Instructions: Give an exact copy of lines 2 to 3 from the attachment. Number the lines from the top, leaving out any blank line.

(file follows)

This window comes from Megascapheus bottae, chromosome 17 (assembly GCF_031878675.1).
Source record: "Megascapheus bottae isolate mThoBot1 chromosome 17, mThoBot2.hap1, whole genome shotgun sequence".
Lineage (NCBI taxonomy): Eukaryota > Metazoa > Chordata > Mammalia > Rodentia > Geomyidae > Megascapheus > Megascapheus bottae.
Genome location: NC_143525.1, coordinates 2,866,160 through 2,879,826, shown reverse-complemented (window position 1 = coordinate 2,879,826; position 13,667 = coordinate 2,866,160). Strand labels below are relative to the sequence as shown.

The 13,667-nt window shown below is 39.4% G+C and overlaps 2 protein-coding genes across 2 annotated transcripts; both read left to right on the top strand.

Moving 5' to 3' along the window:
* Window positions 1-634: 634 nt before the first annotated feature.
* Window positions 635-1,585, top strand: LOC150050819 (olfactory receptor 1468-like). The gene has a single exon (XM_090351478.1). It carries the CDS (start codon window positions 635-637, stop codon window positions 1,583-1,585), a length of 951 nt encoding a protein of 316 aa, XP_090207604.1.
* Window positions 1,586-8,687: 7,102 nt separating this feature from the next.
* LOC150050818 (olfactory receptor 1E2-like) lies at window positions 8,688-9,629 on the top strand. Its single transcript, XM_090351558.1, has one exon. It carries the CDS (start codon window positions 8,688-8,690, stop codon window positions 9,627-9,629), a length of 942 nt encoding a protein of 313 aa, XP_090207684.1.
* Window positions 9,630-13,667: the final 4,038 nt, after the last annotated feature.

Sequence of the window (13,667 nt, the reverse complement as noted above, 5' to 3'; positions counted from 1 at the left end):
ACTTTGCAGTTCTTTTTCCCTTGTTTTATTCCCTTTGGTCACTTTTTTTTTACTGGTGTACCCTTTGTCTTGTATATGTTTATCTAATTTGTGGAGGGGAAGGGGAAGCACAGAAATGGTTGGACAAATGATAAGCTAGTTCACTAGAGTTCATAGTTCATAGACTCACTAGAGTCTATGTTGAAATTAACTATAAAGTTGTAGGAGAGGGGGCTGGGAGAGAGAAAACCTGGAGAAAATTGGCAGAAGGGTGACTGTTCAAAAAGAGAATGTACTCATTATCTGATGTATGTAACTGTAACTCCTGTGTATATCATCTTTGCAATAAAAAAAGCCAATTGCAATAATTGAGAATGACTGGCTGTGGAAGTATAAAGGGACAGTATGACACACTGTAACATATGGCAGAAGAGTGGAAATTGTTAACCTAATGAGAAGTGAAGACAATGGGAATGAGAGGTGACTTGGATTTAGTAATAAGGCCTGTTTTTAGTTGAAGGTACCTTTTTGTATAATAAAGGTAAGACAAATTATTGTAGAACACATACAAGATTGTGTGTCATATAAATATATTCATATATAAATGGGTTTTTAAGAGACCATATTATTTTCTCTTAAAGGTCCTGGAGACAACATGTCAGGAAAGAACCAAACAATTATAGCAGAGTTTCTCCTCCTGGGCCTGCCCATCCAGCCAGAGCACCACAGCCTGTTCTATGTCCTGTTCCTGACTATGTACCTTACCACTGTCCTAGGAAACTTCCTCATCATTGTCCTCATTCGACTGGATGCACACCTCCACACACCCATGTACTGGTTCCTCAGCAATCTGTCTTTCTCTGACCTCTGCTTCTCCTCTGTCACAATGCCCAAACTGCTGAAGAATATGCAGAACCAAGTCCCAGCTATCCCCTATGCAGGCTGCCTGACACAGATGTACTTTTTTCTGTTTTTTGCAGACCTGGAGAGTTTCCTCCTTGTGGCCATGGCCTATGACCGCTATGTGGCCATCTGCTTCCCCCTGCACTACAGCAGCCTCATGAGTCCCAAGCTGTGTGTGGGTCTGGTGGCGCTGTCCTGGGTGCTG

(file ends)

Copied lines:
Source record: "Megascapheus bottae isolate mThoBot1 chromosome 17, mThoBot2.hap1, whole genome shotgun sequence".
Lineage (NCBI taxonomy): Eukaryota > Metazoa > Chordata > Mammalia > Rodentia > Geomyidae > Megascapheus > Megascapheus bottae.